Father Flavie Villanueva comforts a relative of Duterte drug war victim in Manila
Image caption,Father Flavie comforts family of a victim of Mr Duterte’s drug war

Many are buried in rented graves. If their families can’t afford to renew the lease, the remains are removed and disposed of in a common grave. Father Flavie has determined this will not happen to the loved ones of his parishioners.

So as part of his on-going support to victims of the drug war, he arranges exhumation, cremation and then the return of ashes to families during a church blessing.

The funeral van carrying the three bodies weaves its way out of the huge cemetery, dodging small children and chickens. But first, those remains have another appointment.

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Dr Fortun is waiting in the morgue at the Philippine General Hospital, to take delivery of the newly-exhumed bodies.

In a population of some 100 million people, the Philippines has only two forensic pathologists – she is one of them.

She met Father Flavie when the drug war killings started.

“I heard about the plan that they would exhume. I stepped in – show me the body. So, he started bringing the bodies over,” she says.

“My primary concern would be: are there bullets? The bullets are evidence that can link a victim to a gun, and the shooter.”

Forensic pathologist Raquel Fortun examines bones of Duterte drug war victims in Manila
Image caption,The Philippines’ Doc4Dead, forensic pathologist Raquel Fortun

She has kept all the bullets she has recovered so far. If these cases don’t come before a Filipino court of law, Dr Fortun hopes the ICC will ask for her meticulously-kept autopsy reports – and the bullets.

“I’m really hoping that at some point we can get justice,” she says.

Further inside the hospital’s morgue, Dr Fortun begins her examination of another young man’s remains recently delivered by Father Flavie.

She unzips the bag, revealing a jumble of bones – some still with soft tissue attached – and begins taking photos.

“I’m already seeing fractures in the head,” she says, removing some long, black hair. “This one looks like a bullet hole – on the right side of this young man’s head.”

She pulls out disintegrating clothing from the body bag – a white shirt and black trousers.

“There’s an attempt by the family to send them off in a special way… So, they wear a formal shirt – something they probably didn’t wear when they were alive.

“You see, the teeth are very badly maintained. That means they killed the poorest of the poor. You don’t forget these were people, and they were loved.”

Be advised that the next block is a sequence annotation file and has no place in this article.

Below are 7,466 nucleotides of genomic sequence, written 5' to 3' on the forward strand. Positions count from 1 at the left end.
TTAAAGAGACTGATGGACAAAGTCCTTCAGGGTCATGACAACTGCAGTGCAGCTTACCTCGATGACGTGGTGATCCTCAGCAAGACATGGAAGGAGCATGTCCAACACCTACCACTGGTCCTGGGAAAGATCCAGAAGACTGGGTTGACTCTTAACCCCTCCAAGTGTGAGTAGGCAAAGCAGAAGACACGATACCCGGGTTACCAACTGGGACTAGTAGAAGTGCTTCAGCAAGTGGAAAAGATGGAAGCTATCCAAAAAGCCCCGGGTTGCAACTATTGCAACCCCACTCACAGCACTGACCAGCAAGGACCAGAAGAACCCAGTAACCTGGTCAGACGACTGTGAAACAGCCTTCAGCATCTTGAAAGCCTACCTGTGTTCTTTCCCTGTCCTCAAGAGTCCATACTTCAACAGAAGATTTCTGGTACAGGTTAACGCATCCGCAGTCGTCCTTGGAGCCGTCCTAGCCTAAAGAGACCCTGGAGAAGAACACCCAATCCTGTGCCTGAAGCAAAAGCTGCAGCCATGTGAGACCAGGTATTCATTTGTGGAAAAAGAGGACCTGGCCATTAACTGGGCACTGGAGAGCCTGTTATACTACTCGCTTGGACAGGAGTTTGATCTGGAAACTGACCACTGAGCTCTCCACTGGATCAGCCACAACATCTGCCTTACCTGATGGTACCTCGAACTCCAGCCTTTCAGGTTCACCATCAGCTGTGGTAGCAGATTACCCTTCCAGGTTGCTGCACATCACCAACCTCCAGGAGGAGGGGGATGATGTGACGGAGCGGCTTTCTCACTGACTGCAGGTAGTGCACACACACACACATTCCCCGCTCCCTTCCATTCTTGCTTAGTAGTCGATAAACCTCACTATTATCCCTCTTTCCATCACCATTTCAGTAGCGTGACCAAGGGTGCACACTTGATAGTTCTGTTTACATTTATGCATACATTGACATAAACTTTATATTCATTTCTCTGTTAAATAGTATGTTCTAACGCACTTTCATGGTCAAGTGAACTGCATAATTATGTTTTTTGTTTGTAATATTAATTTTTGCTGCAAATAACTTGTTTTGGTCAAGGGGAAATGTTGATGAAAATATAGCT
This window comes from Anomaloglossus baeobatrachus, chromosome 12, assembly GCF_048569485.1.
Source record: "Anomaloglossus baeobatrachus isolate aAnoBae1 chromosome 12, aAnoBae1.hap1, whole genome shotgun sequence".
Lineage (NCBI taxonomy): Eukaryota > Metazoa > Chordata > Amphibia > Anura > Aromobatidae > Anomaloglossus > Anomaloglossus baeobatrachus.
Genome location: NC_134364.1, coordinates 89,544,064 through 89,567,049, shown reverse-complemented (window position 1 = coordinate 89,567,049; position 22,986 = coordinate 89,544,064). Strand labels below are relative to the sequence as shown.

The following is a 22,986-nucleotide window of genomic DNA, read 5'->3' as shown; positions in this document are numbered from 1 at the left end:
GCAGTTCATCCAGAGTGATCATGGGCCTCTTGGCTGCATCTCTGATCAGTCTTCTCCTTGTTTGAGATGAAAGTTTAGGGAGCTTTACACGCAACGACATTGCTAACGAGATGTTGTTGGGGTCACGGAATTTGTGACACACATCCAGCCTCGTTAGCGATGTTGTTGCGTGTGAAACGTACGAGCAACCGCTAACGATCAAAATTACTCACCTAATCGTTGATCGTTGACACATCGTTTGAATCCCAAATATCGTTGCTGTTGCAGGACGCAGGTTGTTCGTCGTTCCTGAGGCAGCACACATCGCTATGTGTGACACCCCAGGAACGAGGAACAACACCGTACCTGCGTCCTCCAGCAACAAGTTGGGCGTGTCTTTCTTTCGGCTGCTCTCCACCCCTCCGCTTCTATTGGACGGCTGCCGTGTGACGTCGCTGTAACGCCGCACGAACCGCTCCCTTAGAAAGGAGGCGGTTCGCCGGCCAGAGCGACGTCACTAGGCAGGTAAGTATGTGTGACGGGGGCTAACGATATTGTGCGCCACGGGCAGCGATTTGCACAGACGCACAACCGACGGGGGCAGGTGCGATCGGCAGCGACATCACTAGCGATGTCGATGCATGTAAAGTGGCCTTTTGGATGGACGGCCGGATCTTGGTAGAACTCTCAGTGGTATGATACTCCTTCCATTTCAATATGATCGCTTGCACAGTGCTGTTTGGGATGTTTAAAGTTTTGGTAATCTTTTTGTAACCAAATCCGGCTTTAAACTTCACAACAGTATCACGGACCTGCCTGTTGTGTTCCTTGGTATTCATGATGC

Dr Fortun aims to return personal http://brewokkiri.com/ effects to the families. Some of those are unexpected.

“Irony of ironies, I’ve had two cases where there were remnants of a plastic band [bracelet] from the Duterte campaign. One of the men’s wives said her husband thought wearing it would make him safe, because he was a Duterte supporter.”

Forensic pathologist Raquel Fortun examines bones of Duterte drug war victims in Manila
Image caption,Forensic science uncovers the truth, Dr Fortun says

Next, Dr Fortun lifts out the bones – legs, arms, ribs, skull – and places them in large, silver trays. Mortuary workers will wash them and lay them out on a wooden table in the correct anatomical position for further study.

In the Philippines, autopsy isn’t automatic in cases of violent death, although Dr Fortun has lobbied for a change in the law.

“Forensic science searches for the truth, and maybe that’s the problem – a lot of Filipinos don’t want the truth to come out.”

It’s the police who are in charge.

“They do the crime scene investigation, they do the medico-legal examination of the body, the crime lab is theirs. So, what kind of results come out? The police do the killing and they do the investigating. That’s how you get away with murder.”

Defenders of Mr Duterte’s campaign, including General Ronald dela Rosa, who was chief of the National Police until 2018, said drug suspects would not have died had they not resisted arrest. He also claimed the anti-narcotics campaign had succeeded in reducing the number of drug dependents in the country.